iPhone X is a Surprisingly Super Shooter

Approaching rush hour on 805 marks my walk along Adams Ave. above to Pet Me Please, where I learned a valuable lesson. Always call ahead. I used Siri to check normal business hours, but there were none. A sign on the door announced that the shop would be (uncharacteristically) closed today because of the “Lilac wildfire“. Well, frak me. At least I got some good exercise and shot of slowing traffic.

I captured the Featured Image at 3:16 p.m. PST, through a small opening in the overpass bridge chain-link fence, using iPhone X. Vitals: f/2.4, ISO 16, 1/810 sec, 6mm. The image is an auto-generated HDR composite.

Tech reviewers rave about Pixel 2 XL’s photographic charms; they can have Google’s smartphone. I am wholly impressed with Apple’s tenth anniversary handset, which is a suprisingly super shooter compared to my (now discarded) 7 Plus—or any other cellular mobile to find its way into my grubby paws. 

Benefit 1: I can actually see the screen—meaning it ain’t washed out—when composing shots in bright sunlight; there’s way too much of it here in three-season San Diego (early, mid, and late summer).

Benefit 2: Autofocus is quick and precise most of the time.

Benefit 3: Photos are vibrant, with rich color depth—and (perhaps) a little punctuation—that fairly accurately reflects what my eyes see.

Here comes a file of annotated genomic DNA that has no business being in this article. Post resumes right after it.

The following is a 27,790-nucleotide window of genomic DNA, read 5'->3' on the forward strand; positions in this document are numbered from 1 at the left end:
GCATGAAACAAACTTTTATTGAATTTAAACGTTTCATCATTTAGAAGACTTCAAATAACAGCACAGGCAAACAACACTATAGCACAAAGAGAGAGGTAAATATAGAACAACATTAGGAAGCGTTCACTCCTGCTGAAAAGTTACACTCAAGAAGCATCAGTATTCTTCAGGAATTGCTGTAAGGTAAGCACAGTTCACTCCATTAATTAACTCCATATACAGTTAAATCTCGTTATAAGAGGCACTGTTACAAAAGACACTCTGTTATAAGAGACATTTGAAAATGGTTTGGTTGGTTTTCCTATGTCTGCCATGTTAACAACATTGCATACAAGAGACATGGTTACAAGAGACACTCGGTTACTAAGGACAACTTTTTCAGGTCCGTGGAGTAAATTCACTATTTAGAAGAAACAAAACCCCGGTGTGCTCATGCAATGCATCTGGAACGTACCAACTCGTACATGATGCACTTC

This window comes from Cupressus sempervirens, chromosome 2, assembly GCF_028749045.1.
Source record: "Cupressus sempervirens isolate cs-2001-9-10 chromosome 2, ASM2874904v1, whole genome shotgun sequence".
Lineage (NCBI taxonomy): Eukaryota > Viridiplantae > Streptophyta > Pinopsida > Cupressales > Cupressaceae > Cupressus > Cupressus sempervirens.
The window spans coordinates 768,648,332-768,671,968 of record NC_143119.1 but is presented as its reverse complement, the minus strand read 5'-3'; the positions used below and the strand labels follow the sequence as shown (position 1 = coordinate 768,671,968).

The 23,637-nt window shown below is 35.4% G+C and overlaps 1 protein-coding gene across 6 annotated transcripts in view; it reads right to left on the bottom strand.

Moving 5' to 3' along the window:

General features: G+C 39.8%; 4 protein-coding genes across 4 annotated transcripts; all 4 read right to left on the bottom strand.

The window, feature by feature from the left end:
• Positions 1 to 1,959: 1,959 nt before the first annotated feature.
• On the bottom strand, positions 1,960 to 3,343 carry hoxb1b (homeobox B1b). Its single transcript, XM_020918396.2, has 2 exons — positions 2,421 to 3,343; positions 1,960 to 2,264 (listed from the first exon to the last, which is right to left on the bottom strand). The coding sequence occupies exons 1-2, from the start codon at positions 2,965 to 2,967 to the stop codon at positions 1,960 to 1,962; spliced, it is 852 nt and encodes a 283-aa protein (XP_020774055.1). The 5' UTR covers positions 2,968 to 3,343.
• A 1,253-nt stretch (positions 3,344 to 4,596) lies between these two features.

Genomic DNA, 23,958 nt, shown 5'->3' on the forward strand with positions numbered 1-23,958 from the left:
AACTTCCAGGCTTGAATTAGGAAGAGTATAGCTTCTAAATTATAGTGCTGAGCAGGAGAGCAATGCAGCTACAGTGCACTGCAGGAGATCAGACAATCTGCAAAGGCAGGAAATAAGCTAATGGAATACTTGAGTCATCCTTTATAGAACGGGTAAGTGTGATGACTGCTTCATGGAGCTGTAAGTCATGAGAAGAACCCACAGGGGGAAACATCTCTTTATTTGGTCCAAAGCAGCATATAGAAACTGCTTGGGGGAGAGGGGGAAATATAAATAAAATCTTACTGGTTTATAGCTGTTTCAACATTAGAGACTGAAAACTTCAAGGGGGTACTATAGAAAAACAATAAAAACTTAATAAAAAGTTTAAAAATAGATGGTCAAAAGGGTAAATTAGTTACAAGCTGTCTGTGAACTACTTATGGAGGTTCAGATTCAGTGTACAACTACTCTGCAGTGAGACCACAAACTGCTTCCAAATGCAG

Benefit 4: White balance and contrast consistenly please, and the latter can challenge cameras when there are striking areas of light and shadow.

Benefit 5: Portrait mode makes clarity and contrast pop; the feature is much more than blurring backgrounds to add bokeh. It looks more realistic to my eyes than what 7 Plus produces.

Benefit 6: The two-camera mechanism uses the second to give 2X zoom, and I use it frequently—more so on the X than the 7 Plus.

Benefit 7: (This one is true on previous Plus models) The f/1.8 main camera lens is roughly equivalent to 28mm full frame—exactly what my Leica Q is. Composing is similiar in both, although the Q shoots 3:2 aspect ratio (my preferred) and the X 4:3.

Limitations are similiar to other smartphones—all with relatively small sensors. This photo is good example. Detail rapidly recedes as you zoom to 100 percent; my Leica Q wouldn’t suffer this malady. That said, the basics are fairly balanced—from exposure to contrast to highlights and more.

Most importantly, I enjoy shooting with iPhone X. It is satisfying and makes me want to compose and capture. Image quality will never match Leica Q, but the X is worthy nevertheless. Two words, which I wouldn’t apply to any other smartphone shooter: convenience and consistency.